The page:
ondary problems. However, within a constrained timetable BTRP can not only complete important upgrade activities but can also help jump-start additional activities and be a catalyst for action for complementary and sustained activities by others, and particularly by the host countries themselves.
The remainder of this report addresses how enhanced biosecurity capabilities in developing countries can help prevent groups or individuals with hostile intentions from obtaining and dispersing harmful biological agents. It describes conditions in a variety of countries and provides a menu of activities that could be undertaken by BTRP. It also presents lessons learned by several organizations that are engaged in preventing bioterrorism.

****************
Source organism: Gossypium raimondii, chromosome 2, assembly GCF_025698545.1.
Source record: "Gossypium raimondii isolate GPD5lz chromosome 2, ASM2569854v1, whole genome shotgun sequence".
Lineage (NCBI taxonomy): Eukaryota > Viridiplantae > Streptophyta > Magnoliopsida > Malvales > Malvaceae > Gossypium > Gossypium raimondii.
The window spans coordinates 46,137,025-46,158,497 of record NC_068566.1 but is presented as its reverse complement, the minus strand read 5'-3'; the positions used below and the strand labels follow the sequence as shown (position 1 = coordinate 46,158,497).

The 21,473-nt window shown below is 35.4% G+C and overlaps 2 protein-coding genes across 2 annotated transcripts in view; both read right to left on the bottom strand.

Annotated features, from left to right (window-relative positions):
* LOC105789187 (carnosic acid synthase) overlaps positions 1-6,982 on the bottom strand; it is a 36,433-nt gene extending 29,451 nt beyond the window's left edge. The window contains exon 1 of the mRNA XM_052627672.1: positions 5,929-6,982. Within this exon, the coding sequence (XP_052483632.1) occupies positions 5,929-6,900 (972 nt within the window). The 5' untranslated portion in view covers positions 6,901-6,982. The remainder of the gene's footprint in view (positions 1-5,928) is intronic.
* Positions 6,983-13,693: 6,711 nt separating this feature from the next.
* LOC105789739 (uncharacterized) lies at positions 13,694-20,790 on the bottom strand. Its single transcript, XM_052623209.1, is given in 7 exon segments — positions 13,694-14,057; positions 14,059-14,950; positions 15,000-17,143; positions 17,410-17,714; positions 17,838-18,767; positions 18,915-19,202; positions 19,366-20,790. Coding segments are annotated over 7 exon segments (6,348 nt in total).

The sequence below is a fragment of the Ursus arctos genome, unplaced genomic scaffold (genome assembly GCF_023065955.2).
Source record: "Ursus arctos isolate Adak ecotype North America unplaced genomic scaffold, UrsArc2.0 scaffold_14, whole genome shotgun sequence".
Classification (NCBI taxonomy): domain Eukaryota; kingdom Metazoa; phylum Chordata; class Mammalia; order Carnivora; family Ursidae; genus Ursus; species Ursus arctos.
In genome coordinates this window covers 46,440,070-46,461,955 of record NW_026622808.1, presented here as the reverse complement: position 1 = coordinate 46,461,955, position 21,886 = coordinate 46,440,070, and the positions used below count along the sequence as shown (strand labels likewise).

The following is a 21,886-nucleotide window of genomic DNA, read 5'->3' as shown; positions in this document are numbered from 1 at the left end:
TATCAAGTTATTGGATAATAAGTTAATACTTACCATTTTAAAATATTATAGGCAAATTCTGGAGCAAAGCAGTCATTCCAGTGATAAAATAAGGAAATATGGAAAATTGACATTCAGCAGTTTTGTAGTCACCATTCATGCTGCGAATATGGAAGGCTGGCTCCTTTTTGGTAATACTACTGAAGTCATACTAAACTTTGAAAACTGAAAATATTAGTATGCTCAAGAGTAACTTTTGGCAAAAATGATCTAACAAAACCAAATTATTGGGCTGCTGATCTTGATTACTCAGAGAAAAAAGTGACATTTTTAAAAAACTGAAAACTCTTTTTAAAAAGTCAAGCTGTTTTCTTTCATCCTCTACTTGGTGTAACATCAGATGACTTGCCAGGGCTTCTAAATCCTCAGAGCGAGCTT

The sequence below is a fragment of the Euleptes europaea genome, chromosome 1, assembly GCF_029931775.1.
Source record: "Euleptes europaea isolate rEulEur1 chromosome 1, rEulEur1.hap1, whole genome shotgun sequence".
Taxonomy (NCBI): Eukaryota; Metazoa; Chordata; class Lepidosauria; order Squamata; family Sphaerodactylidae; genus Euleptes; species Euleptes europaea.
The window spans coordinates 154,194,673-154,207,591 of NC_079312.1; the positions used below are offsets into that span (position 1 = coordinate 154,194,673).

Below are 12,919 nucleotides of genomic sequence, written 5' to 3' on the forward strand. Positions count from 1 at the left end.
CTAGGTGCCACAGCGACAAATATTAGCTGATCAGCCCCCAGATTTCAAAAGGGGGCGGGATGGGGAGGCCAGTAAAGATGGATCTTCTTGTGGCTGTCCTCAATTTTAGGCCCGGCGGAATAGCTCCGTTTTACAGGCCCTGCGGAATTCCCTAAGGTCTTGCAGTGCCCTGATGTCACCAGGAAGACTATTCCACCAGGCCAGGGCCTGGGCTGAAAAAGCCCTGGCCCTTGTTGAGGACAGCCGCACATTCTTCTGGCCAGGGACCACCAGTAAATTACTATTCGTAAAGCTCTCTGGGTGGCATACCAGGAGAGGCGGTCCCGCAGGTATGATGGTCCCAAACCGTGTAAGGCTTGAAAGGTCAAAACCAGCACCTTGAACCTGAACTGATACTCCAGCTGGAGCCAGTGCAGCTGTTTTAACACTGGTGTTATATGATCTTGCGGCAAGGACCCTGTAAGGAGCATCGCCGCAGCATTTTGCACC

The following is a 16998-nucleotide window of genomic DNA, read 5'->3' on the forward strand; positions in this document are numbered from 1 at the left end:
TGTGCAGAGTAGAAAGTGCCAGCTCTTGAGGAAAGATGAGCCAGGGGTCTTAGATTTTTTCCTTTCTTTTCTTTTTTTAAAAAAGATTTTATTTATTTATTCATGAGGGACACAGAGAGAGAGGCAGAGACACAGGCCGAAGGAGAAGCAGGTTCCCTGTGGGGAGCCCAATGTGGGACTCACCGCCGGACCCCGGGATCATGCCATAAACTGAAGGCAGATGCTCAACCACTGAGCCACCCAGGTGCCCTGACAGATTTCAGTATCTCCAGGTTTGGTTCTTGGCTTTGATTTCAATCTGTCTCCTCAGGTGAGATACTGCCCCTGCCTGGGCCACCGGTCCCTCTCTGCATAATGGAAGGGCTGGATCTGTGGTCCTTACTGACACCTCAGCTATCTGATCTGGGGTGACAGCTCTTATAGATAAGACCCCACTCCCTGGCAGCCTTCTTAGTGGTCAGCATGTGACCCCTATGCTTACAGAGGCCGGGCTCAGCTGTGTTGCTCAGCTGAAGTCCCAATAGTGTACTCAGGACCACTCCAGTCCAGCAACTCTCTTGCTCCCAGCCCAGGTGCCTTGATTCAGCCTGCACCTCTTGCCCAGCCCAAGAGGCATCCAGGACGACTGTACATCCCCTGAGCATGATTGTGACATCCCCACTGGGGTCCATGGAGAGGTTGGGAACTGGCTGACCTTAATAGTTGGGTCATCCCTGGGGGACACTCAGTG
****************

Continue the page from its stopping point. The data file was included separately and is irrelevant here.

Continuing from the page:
The report will show that BTRP is in a good position to help counteract nefarious schemes of individuals who live in or have access to developing countries and who are determined to wreak havoc with infectious diseases, whether for ideological or personal motives. At the same time, BTRP must ensure that its activities do not inadvertently contribute to bioterrorism concerns. Training specialists, collecting pathogens in centralized facilities with uncertain long-term security, and transporting pathogens by insecure means all have the potential to offer new targets for terrorists.